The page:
William Joppy (39-6-1) was world middleweight champion on three different occasions. Joppy stopped an aging Roberto Duran in 1998 which likely did not endear him to Old School fans. He often retires and then comes back and then retires but regardless, he is near the end.

DeMarcus “Chop Chop” Corley (39-19-1) is a former WBO light welterweight champ and is still in the mix, making a last and surprisingly decent run. In fact, he chopped chopped touted Paul McCloskey in Belfast in May. This upset followed a UD over Gabriel “Tito” Bracero earlier in the year. The 38-year-old Corley is scheduled to fight Viktor Postol (19-0) on October 27 in the Ukraine. Stay tuned.

Corey Sanders (23-13) was from Washington, DC. He was a fringe contender in the heavyweight division. His best showing was a shocking KO of Oleg “The Big O” Maskaev in 2002.

Clarence “Untouchable” Vinson (17-2) was as slick as his nickname but lost a bid for the vacant WBO Inter-Continental bantamweight title in 2004 to Cesar Morales.

Hasim “The Rock” Rahman (50-8-2-1) iced Lennox Lewis in 2001 to win the WBC, IBF, and IBO heavyweight titles. While always a factor, he always struggled against top level opposition. The Rock’s one big moment was the Lewis win; he now needs to retire.

Seth “Mayhem” Mitchell (25-0-1) is a fast improving and popular crossover heavyweight out of Brandywine, Maryland. He is firmly in the heavyweight mix, and his next battle is with Johnathon Banks (28-1-1) which should tell us a lot about this former Michigan State football player’s future.

Ishmail “The Arsenal” Arvin (15-2) lost his last outing to Pawel Wolak in 2010 and may have called it quits. His “win” over Anthony “The Messenger” Thompson in 2008 was one of the most bizarre ever seen in the DC area. Thompson, who had floored Arvin twice and was comfortably ahead on the scorecards, had sustained a hideous cut over his eye that eventfully would prevent him from continuing. The cut was caused by a head butt in the third round. Everyone in the house and everyone watching on television knew it; that is, everyone but ringside officials—even though they saw it as plain as day on the ESPN replay. First, they were shown the clash of heads. Then they were shown the blood immediately flowing as a result of the clash. Two certainly follows one, doesn’t it? Not in DC, where they apparently believe in killing the messenger. To my profound disgust, the decision was left to stand.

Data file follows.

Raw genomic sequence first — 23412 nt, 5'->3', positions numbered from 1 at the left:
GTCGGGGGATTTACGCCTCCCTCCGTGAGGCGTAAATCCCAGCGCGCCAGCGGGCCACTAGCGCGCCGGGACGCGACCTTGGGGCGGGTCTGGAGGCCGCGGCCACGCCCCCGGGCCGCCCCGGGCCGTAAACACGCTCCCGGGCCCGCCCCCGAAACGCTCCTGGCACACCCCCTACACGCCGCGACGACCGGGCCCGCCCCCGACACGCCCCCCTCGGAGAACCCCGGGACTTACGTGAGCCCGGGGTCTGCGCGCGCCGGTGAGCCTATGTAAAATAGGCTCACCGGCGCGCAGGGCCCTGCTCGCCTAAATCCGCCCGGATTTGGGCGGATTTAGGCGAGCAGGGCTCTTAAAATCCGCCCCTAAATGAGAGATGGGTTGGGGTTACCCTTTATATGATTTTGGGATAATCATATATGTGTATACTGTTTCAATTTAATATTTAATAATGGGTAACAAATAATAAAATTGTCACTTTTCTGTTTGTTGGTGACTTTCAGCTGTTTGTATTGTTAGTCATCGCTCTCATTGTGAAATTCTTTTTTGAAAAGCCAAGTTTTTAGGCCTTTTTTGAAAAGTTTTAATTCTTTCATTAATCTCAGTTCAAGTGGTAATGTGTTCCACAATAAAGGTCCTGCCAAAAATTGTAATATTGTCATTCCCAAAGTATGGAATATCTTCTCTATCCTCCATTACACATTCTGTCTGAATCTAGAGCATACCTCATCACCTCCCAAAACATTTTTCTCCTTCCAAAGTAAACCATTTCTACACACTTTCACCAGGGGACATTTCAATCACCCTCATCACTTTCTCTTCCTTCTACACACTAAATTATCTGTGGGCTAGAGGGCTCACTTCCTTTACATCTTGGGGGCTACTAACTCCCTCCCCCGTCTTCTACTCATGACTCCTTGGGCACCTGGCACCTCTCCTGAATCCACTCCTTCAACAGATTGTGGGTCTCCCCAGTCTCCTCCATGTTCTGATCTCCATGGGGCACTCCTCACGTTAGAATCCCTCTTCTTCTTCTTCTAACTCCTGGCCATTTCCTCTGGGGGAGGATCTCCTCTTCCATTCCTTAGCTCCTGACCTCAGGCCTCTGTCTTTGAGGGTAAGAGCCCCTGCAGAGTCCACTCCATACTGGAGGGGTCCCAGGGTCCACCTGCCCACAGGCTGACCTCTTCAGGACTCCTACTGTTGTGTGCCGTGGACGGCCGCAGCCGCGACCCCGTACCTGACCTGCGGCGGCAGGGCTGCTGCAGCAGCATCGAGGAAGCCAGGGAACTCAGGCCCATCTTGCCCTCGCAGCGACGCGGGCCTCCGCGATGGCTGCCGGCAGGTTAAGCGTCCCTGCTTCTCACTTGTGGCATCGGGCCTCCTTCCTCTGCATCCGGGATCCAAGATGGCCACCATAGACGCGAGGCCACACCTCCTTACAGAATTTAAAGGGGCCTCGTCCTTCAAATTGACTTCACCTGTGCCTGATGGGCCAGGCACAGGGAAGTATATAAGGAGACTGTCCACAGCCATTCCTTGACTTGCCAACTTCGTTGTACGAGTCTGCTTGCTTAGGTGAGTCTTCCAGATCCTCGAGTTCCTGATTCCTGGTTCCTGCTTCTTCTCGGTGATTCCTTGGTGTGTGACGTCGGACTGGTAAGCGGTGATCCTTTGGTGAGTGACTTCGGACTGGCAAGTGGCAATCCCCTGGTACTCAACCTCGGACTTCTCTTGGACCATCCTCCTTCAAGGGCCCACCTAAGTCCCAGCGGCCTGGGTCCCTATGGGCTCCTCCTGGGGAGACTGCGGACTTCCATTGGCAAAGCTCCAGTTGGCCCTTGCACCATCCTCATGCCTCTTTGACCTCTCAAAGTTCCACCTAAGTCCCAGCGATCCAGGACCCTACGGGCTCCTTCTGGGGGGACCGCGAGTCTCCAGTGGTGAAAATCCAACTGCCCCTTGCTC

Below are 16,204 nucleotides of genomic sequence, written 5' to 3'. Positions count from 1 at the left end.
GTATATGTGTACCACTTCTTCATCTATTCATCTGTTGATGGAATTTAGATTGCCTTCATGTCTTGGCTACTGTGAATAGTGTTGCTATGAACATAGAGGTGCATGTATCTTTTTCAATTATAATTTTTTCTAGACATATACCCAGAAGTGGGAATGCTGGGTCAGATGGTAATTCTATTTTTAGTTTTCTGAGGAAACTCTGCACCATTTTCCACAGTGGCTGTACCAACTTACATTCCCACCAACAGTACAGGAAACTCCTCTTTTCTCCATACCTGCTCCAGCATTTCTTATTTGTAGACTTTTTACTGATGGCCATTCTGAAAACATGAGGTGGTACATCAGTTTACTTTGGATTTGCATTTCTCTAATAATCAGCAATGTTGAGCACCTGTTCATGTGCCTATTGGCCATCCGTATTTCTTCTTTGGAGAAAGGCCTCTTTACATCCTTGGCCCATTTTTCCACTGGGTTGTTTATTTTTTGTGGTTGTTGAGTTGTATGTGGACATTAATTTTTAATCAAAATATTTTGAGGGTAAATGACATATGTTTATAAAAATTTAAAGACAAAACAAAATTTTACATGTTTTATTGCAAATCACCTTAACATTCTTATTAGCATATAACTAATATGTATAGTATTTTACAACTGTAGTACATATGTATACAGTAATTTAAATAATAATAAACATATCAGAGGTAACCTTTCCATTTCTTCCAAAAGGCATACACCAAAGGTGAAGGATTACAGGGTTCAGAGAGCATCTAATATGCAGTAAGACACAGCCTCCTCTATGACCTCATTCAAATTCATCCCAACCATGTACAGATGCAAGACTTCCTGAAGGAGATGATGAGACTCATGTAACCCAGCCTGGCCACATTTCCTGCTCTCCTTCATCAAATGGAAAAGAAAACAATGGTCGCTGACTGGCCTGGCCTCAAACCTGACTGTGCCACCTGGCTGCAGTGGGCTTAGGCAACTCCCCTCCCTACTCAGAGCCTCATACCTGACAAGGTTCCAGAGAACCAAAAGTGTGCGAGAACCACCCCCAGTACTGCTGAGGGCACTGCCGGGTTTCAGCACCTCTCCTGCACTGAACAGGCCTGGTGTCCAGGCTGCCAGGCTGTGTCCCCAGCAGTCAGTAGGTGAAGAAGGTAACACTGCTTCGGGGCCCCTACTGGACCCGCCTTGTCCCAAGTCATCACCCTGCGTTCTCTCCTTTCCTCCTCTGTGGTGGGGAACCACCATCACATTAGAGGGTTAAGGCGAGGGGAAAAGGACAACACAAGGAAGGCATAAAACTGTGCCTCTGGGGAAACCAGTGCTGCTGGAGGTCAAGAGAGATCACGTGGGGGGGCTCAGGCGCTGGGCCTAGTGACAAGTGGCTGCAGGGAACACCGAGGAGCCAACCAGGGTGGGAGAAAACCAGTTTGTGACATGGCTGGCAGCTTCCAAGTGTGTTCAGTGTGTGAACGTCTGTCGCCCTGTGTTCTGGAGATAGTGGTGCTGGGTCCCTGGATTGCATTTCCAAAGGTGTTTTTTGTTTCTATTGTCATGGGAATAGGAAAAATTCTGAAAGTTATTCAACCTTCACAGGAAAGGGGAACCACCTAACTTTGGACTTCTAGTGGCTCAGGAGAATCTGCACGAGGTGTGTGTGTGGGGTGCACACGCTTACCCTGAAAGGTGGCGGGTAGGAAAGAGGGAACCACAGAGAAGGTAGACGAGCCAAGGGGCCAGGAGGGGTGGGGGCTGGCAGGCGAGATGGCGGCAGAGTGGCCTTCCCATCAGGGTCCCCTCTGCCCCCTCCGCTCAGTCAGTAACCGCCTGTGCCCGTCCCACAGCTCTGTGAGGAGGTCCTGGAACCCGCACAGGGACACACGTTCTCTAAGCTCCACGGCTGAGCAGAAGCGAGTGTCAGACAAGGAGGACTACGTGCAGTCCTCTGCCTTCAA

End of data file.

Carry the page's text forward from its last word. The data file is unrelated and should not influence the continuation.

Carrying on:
Jimmy Lange (38-4-2) is a Virginia-based fighter and promoter who has captured a number of regional titles. Joey Gilbert seems to have his number, but Lange has nevertheless run up a fine record. He has only lost one in his last 14 outings and is on a seven-fight win streak. The charismatic Jimmy is a fan-friendly fighter who may be headed for bigger and better things. In fact, many have said that he has brought boxing relevance back to the DC area

Daniel “The Prophet” Attah (26-12-1) is a Nigerian-born boxer who fights out of DC. After a fast pro start in which he went 20-0-1, Attah lost to Brazilian bomber Acelino “Popo” Freitas with the WBA and WBO super featherweight titles at stake. Things have gone south since. He has lost five in a row (three in 2012) to stiff opposition. For his own sake, he needs to think about retiring.